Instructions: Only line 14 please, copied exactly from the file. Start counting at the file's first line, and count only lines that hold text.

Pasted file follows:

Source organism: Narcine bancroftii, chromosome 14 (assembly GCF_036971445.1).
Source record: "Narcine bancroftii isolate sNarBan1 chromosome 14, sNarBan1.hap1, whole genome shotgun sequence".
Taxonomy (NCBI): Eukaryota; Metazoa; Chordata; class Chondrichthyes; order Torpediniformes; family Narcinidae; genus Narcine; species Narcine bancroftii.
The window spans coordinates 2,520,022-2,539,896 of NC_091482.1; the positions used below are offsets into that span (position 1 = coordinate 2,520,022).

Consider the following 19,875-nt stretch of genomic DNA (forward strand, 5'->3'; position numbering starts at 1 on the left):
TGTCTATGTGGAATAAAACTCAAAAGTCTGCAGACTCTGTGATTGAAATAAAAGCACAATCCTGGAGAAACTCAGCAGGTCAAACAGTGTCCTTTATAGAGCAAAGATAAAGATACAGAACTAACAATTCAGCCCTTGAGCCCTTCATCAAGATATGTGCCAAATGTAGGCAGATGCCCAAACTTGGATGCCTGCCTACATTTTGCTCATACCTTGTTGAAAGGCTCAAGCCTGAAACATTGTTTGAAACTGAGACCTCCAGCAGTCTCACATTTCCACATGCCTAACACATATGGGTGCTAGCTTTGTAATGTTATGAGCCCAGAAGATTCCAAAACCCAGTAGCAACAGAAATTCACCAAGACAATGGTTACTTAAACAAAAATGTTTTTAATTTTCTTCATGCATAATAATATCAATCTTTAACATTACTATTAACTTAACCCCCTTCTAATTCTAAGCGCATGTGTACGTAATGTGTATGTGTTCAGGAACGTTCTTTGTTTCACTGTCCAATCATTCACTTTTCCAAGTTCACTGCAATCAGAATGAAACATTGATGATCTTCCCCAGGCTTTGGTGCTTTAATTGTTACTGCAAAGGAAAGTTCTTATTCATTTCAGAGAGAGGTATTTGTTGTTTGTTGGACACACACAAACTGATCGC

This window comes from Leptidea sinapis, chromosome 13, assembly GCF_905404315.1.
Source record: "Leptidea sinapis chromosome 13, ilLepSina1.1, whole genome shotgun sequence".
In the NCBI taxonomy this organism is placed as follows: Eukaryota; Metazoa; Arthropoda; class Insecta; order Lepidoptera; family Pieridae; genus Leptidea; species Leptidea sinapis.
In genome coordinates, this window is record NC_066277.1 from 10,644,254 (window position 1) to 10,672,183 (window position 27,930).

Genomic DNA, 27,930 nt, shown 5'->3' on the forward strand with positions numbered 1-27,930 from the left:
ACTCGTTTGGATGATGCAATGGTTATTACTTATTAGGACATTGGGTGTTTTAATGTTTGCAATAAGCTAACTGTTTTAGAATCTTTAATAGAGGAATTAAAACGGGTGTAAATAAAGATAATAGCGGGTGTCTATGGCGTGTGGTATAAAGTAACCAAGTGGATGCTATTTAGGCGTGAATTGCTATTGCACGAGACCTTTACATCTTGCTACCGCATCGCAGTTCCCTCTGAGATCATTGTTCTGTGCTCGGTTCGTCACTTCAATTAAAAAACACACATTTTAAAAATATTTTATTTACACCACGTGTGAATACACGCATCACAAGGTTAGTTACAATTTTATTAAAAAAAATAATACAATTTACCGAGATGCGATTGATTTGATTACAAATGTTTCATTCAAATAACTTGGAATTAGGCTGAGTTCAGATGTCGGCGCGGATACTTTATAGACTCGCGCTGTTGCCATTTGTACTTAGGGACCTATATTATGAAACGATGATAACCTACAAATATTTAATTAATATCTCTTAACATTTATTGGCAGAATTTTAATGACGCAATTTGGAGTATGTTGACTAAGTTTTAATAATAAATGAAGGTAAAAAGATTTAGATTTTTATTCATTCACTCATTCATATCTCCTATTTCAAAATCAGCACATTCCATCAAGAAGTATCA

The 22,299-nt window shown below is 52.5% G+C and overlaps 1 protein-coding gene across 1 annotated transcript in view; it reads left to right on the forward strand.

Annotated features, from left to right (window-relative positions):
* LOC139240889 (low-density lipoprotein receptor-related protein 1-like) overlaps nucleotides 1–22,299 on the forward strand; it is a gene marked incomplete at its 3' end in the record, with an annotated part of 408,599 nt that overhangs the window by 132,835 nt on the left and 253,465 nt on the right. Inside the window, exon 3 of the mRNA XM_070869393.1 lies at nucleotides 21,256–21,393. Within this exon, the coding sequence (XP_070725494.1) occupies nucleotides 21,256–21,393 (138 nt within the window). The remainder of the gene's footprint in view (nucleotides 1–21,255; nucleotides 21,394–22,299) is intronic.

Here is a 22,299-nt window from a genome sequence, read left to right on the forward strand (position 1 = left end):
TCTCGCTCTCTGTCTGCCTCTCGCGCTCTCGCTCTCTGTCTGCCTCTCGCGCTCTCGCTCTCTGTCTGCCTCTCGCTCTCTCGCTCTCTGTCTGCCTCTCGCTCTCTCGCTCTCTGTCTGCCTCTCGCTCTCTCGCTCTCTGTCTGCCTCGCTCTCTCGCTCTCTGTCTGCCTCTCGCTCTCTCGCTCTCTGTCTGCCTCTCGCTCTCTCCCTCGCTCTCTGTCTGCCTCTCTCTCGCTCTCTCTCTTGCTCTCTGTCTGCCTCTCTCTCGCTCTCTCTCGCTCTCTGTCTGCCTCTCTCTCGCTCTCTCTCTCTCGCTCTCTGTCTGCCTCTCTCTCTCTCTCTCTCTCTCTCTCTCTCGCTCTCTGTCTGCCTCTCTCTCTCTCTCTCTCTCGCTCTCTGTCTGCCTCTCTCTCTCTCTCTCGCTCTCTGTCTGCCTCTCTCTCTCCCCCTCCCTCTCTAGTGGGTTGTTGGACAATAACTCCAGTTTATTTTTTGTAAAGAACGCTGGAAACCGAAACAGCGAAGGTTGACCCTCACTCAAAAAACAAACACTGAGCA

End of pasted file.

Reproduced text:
Annotated features, from left to right (window-relative positions):